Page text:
There is an interesting article in the Times about the Villa of the Papyri in Herculaneum. Most readers will know that this is a building, first excavated in the eighteenth century, which gave up an entire ancient library of some 3,000 scrolls. Using modern technology, we can read them (they were badly damaged in the eruption of Vesuvius that buried the villa). In general, the contents of the scrolls have been a big disappointment for amateur classicists as they mainly contain deservedly forgotten works of philosophy and poetry. Some good stuff has turned up, but precious little.
I find all this darkly amusing. People imagine the ancient world's literature must have been amazing and the fact we have lost so much a complete tragedy. Well, it is a pity. But the fact is that the stuff that was preserved are, in the main, the best bits. Their survival is precisely because they were valued more highly and more likely to be copied. True, quite a lot of dross survived too. In general, though, the discoveries from papyri have either confirmed what we already know, or shown that we have missed less than we thought. I've blogged previously about Menander and how his rediscovery in the sands of Egypt was a serious let down. We have since learnt to appreciate his shallow little comedies for what they are, rather than what we hoped they would be.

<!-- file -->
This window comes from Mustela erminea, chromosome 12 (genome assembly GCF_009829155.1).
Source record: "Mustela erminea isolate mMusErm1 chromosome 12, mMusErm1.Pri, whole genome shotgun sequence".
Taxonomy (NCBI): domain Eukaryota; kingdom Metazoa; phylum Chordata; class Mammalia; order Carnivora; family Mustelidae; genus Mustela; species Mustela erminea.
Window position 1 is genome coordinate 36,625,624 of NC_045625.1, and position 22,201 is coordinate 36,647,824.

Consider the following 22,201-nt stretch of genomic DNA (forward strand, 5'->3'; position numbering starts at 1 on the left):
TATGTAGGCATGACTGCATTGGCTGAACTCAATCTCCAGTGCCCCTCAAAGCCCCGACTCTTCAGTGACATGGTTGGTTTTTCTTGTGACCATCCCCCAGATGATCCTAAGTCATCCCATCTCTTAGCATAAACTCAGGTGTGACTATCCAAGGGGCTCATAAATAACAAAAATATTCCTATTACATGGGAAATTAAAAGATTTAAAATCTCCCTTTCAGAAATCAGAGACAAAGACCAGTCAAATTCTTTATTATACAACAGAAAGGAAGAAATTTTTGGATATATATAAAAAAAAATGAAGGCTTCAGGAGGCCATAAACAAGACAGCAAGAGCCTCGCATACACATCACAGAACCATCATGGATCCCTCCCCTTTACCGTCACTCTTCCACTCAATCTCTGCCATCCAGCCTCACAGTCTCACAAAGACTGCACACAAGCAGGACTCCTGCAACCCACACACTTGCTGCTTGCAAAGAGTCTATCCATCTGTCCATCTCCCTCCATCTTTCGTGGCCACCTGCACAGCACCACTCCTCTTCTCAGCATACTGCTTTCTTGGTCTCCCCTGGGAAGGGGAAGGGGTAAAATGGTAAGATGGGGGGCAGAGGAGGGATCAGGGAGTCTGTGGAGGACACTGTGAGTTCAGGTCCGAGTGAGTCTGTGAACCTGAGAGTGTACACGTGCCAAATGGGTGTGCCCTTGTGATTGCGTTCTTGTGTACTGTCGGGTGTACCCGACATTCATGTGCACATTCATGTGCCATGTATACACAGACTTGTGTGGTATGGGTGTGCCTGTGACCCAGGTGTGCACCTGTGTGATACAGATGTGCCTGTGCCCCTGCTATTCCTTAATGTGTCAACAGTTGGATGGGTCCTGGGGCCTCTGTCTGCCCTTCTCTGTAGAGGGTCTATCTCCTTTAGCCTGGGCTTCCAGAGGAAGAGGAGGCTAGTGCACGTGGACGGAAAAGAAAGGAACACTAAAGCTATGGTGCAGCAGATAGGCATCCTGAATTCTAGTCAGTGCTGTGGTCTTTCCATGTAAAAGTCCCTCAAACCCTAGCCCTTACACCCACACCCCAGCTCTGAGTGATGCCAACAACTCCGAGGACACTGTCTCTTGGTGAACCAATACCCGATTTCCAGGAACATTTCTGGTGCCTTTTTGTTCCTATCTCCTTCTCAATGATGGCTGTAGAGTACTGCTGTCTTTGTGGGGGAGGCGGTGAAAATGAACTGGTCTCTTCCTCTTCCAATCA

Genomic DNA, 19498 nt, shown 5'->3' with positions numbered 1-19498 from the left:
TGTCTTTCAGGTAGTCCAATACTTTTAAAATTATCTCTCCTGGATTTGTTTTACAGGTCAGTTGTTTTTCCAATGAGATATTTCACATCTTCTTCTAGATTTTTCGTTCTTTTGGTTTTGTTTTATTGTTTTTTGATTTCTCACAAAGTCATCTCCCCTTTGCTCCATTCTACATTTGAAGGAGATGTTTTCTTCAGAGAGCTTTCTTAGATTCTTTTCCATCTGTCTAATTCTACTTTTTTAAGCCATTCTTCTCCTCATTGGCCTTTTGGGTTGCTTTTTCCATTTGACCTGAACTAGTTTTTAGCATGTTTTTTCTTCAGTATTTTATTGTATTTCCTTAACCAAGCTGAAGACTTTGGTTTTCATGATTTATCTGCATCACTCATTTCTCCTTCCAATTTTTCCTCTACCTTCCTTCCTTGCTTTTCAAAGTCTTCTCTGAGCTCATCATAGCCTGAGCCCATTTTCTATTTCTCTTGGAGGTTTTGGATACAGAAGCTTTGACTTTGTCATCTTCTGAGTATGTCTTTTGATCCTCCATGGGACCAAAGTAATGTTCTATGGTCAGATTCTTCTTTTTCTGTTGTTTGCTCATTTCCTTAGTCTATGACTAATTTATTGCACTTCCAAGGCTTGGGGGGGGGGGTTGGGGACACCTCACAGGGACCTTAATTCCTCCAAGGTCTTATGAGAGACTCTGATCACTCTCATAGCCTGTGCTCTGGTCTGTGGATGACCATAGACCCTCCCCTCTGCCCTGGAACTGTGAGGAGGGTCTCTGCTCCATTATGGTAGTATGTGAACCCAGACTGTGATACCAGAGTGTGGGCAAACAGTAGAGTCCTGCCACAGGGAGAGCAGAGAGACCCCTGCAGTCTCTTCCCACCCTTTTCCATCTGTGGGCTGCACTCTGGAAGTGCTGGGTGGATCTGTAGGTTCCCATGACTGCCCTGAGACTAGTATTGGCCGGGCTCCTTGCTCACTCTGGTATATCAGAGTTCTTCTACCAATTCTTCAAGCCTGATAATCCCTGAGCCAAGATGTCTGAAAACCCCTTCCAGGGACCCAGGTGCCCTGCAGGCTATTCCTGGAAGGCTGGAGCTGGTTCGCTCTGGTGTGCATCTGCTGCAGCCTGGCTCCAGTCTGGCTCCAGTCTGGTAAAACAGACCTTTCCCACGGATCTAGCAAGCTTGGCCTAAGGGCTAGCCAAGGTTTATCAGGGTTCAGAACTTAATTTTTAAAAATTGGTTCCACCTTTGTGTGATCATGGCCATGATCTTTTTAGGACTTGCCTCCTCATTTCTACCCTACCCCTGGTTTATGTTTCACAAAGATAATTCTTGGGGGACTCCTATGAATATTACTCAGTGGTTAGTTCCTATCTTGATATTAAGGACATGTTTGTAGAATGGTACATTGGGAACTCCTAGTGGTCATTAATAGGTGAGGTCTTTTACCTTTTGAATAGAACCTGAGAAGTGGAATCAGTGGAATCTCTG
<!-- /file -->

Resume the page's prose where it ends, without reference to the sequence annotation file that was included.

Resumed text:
The Times article speculates about what manuscript treasures might still lurk in the villa of papyri. Digging there will shortly resume although there is no guarantee that there is another library to be found. All classicists have a wish list of what texts they'd like to recover. For me it is largely history rather than science or literature. Top of my list, though, would be Luke/Acts. Given the villa was destroyed in 79AD, the discovery of a Gospel would finally put paid to the arguments that these documents are too late to be reliable.
Click here to read the first chapter of God's Philosophers: How the Medieval World Laid the Foundations of Modern Science absolutely free.